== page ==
A Montreal site called MIDNIGHT POUTINE got a lady to read my book and that worried me, especially after the word “sexist” jumped off the page. However, it looks like she actually read the whole thing because she got the big picture. For the record, the sex stories in the book are raunchy and involve “filthy whores” (their words for themselves by the way) because that’s a helluva lot more interesting than what happened to my relationship with Stéphanie Chabot in 1990 and why we ultimately stopped loving each other. Anyhizzles, here’s an intelligent feminist’s review devoid of knee-jerk reactions…
Posted by Caitlin / APRIL 17, 2012
While reading Gavin McInnes’s “How to Piss in Public”, I often felt like I needed to wash my hands because of the amount of testosterone that seeps out it. To call Gavin McInnes sexist is a gross (and I mean that in every sense of the word) understatement and one that would probably prompt him to whip his dick out and shake it in that statement’s face.
It is therefore useless for me to point out that, in his non-fiction, 24/7 party life of an auto-biography filled with teenage stints that make Jackass seem like a pre-schooler’s day out, McInnes inherently keeps women at the rank of “horny sluts” with “blowjob lips”. That is until he meets the woman of his dreams, of course, and he finally turns into a real man who goes through a Cinderella transformation complete with pink fairy dust. Touching.
Regardless of how white my knuckles got from clenching his book due to female frustration, there is no denying that it is an amazingly entertaining read that starts a fire in the belly. And that, in the end, seems to be his point. This man, whom some have called the King of Hipsterdom, has shown, along with a hefty dose of his genitals, a whole lot of guts.
He started Vice magazine because he decided that he was sick of just getting high and drunk and really wanted to sink his teeth into something. He created his own life by never turning anything down and seizing every opportunity on his path. Now I don’t mean to get all after school special on anyone, but it’s exciting to read about a project that started with people saying whatever they wanted about whatever they wanted and it then turning into an attitude (not to mention a multi-million dollar corporation) that allegedly shaped a generation.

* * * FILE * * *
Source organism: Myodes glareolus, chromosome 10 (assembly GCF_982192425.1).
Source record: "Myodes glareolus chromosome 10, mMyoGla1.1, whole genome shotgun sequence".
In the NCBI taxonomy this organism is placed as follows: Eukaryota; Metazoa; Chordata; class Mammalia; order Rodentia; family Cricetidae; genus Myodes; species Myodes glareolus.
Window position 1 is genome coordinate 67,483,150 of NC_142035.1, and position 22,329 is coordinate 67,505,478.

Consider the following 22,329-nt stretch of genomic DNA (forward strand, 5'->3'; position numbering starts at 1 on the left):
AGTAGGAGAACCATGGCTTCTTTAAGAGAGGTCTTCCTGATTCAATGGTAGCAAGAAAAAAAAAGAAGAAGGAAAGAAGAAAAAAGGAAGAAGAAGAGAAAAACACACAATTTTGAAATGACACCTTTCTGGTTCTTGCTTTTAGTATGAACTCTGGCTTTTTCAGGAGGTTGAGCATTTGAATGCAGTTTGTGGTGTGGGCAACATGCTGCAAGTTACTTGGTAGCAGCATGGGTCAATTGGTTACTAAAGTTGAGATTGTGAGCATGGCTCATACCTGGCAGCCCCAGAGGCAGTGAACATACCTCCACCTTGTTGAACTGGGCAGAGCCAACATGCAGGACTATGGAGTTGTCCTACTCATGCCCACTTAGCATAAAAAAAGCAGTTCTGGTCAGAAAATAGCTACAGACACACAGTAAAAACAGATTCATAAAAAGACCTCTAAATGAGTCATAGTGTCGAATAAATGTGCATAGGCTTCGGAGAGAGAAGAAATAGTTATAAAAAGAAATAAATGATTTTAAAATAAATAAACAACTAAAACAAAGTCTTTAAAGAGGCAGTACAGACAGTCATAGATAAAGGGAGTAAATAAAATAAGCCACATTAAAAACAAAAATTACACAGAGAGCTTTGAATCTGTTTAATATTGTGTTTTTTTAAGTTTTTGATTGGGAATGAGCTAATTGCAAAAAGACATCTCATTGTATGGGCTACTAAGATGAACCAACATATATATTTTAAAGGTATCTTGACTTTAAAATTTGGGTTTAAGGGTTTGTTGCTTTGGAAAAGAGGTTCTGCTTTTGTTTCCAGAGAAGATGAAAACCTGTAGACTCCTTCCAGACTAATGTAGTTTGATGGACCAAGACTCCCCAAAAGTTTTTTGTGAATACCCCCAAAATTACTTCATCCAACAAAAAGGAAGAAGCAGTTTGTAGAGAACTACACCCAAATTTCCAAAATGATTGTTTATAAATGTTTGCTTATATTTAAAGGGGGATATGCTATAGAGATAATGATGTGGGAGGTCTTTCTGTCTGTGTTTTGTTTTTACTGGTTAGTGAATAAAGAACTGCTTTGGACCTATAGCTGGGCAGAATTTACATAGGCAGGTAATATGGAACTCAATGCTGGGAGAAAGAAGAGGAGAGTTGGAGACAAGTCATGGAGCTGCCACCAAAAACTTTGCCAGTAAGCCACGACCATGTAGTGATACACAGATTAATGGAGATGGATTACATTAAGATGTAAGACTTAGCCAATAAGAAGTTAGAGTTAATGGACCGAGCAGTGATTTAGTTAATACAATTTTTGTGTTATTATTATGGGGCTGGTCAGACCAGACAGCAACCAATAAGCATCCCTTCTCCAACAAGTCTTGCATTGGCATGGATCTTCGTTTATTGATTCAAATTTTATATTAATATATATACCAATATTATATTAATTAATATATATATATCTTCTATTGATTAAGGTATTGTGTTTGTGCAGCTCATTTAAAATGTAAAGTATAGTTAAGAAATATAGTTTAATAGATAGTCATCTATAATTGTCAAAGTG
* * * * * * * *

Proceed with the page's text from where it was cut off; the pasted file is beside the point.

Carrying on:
For example, Gavin McInnes’s DOs and DON’Ts brought mean spirited humour front and centre and created a great pressure release for all of us who wished we owned a crowbar when we see cutesy girls dressed as fluorescent pixies with fake flowers in their hair and animal balloons tied to their wrists. It’s okay to be mean, people should quit hating on haters.
Although it might not always be rosy, we all need to have the truth hurled at us from time to time and here, McInnes proves to be a master hurler. The honesty with which he faces all of his encounters with the world is commendable, although it did make me sick to my stomach a few times.
In the end, I’m grateful he lived through the party and tells its tale with hindsight because our generation, thirsty for the limelight and hungry for stories to tell, could sure use some perspective at times. There is an after. Thank God. But McInnes reminds us that it’s important to feel like we’ve waded through a river of shit, joy, tears, laughter, booze, drugs, sex and stupidity to earn the sunshine on the other side.
If, as he claims, he created this generation, then he has finally stepped up as a responsible post-Maury paternity results dad to guide us.